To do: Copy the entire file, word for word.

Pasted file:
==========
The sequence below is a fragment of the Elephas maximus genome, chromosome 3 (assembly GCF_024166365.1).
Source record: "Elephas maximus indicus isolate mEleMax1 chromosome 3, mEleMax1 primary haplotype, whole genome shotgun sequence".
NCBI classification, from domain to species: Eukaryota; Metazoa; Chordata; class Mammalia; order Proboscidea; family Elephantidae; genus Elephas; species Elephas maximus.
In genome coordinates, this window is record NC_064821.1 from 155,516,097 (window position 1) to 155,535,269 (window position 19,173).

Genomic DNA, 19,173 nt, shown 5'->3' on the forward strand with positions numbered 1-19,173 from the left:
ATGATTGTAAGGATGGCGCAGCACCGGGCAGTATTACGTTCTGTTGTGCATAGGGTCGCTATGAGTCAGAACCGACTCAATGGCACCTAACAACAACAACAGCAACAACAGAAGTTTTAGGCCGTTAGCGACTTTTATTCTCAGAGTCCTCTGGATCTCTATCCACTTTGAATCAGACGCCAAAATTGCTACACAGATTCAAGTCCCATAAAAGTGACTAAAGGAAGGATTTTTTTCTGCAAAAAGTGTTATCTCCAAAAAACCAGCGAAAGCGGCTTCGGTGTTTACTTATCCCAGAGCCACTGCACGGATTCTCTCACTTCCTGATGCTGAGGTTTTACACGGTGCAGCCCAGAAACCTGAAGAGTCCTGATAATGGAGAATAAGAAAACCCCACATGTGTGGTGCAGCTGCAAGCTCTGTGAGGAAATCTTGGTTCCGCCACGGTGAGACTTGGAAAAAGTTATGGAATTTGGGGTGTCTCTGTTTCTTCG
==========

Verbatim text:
The sequence below is a fragment of the Elephas maximus genome, chromosome 3 (assembly GCF_024166365.1).
Source record: "Elephas maximus indicus isolate mEleMax1 chromosome 3, mEleMax1 primary haplotype, whole genome shotgun sequence".
NCBI classification, from domain to species: Eukaryota; Metazoa; Chordata; class Mammalia; order Proboscidea; family Elephantidae; genus Elephas; species Elephas maximus.
In genome coordinates, this window is record NC_064821.1 from 155,516,097 (window position 1) to 155,535,269 (window position 19,173).

Genomic DNA, 19,173 nt, shown 5'->3' on the forward strand with positions numbered 1-19,173 from the left:
ATGATTGTAAGGATGGCGCAGCACCGGGCAGTATTACGTTCTGTTGTGCATAGGGTCGCTATGAGTCAGAACCGACTCAATGGCACCTAACAACAACAACAGCAACAACAGAAGTTTTAGGCCGTTAGCGACTTTTATTCTCAGAGTCCTCTGGATCTCTATCCACTTTGAATCAGACGCCAAAATTGCTACACAGATTCAAGTCCCATAAAAGTGACTAAAGGAAGGATTTTTTTCTGCAAAAAGTGTTATCTCCAAAAAACCAGCGAAAGCGGCTTCGGTGTTTACTTATCCCAGAGCCACTGCACGGATTCTCTCACTTCCTGATGCTGAGGTTTTACACGGTGCAGCCCAGAAACCTGAAGAGTCCTGATAATGGAGAATAAGAAAACCCCACATGTGTGGTGCAGCTGCAAGCTCTGTGAGGAAATCTTGGTTCCGCCACGGTGAGACTTGGAAAAAGTTATGGAATTTGGGGTGTCTCTGTTTCTTCG